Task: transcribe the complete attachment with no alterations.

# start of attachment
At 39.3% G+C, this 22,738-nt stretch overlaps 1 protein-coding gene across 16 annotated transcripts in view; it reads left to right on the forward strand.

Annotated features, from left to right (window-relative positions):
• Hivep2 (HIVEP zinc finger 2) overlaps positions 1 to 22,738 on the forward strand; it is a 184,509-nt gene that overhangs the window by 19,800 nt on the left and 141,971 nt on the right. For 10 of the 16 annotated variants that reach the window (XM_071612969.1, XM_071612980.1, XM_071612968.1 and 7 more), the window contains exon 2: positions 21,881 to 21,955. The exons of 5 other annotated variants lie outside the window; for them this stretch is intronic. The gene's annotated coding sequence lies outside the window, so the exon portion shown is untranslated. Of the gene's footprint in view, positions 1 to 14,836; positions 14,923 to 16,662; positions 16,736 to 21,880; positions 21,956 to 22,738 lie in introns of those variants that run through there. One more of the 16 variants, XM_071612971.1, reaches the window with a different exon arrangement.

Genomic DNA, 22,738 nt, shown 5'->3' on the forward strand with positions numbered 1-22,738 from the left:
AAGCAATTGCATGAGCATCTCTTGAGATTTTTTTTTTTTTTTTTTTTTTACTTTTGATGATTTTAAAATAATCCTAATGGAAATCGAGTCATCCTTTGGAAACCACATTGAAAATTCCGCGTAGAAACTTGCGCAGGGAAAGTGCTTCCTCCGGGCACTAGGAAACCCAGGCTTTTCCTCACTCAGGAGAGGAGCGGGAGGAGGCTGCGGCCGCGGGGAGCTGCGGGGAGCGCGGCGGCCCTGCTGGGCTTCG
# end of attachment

At 39.3% G+C, this 22,738-nt stretch overlaps 1 protein-coding gene across 16 annotated transcripts in view; it reads left to right on the forward strand.

Annotated features, from left to right (window-relative positions):
• Hivep2 (HIVEP zinc finger 2) overlaps positions 1 to 22,738 on the forward strand; it is a 184,509-nt gene that overhangs the window by 19,800 nt on the left and 141,971 nt on the right. For 10 of the 16 annotated variants that reach the window (XM_071612969.1, XM_071612980.1, XM_071612968.1 and 7 more), the window contains exon 2: positions 21,881 to 21,955. The exons of 5 other annotated variants lie outside the window; for them this stretch is intronic. The gene's annotated coding sequence lies outside the window, so the exon portion shown is untranslated. Of the gene's footprint in view, positions 1 to 14,836; positions 14,923 to 16,662; positions 16,736 to 21,880; positions 21,956 to 22,738 lie in introns of those variants that run through there. One more of the 16 variants, XM_071612971.1, reaches the window with a different exon arrangement.

Genomic DNA, 22,738 nt, shown 5'->3' on the forward strand with positions numbered 1-22,738 from the left:
AAGCAATTGCATGAGCATCTCTTGAGATTTTTTTTTTTTTTTTTTTTTTACTTTTGATGATTTTAAAATAATCCTAATGGAAATCGAGTCATCCTTTGGAAACCACATTGAAAATTCCGCGTAGAAACTTGCGCAGGGAAAGTGCTTCCTCCGGGCACTAGGAAACCCAGGCTTTTCCTCACTCAGGAGAGGAGCGGGAGGAGGCTGCGGCCGCGGGGAGCTGCGGGGAGCGCGGCGGCCCTGCTGGGCTTCG